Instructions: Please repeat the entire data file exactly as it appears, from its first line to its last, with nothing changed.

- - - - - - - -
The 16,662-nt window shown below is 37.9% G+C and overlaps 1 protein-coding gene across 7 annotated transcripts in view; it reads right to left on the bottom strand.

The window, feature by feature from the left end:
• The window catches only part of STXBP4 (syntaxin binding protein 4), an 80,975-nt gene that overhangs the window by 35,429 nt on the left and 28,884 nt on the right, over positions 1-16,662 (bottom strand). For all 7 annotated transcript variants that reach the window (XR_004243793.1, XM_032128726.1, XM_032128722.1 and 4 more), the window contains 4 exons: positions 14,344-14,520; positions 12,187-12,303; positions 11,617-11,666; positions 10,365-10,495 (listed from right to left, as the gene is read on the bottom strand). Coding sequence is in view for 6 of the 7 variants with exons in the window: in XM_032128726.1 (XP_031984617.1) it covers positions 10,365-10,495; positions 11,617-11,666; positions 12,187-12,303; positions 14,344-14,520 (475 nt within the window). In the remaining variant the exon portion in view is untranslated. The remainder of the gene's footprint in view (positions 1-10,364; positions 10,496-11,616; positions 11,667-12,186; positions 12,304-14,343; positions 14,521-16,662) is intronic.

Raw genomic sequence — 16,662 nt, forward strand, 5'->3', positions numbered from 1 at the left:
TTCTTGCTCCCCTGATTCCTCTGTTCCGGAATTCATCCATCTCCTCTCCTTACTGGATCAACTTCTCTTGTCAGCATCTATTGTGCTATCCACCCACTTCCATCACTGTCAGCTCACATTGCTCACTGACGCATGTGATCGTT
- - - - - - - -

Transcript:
The 16,662-nt window shown below is 37.9% G+C and overlaps 1 protein-coding gene across 7 annotated transcripts in view; it reads right to left on the bottom strand.

The window, feature by feature from the left end:
• The window catches only part of STXBP4 (syntaxin binding protein 4), an 80,975-nt gene that overhangs the window by 35,429 nt on the left and 28,884 nt on the right, over positions 1-16,662 (bottom strand). For all 7 annotated transcript variants that reach the window (XR_004243793.1, XM_032128726.1, XM_032128722.1 and 4 more), the window contains 4 exons: positions 14,344-14,520; positions 12,187-12,303; positions 11,617-11,666; positions 10,365-10,495 (listed from right to left, as the gene is read on the bottom strand). Coding sequence is in view for 6 of the 7 variants with exons in the window: in XM_032128726.1 (XP_031984617.1) it covers positions 10,365-10,495; positions 11,617-11,666; positions 12,187-12,303; positions 14,344-14,520 (475 nt within the window). In the remaining variant the exon portion in view is untranslated. The remainder of the gene's footprint in view (positions 1-10,364; positions 10,496-11,616; positions 11,667-12,186; positions 12,304-14,343; positions 14,521-16,662) is intronic.

Raw genomic sequence — 16,662 nt, forward strand, 5'->3', positions numbered from 1 at the left:
TTCTTGCTCCCCTGATTCCTCTGTTCCGGAATTCATCCATCTCCTCTCCTTACTGGATCAACTTCTCTTGTCAGCATCTATTGTGCTATCCACCCACTTCCATCACTGTCAGCTCACATTGCTCACTGACGCATGTGATCGTT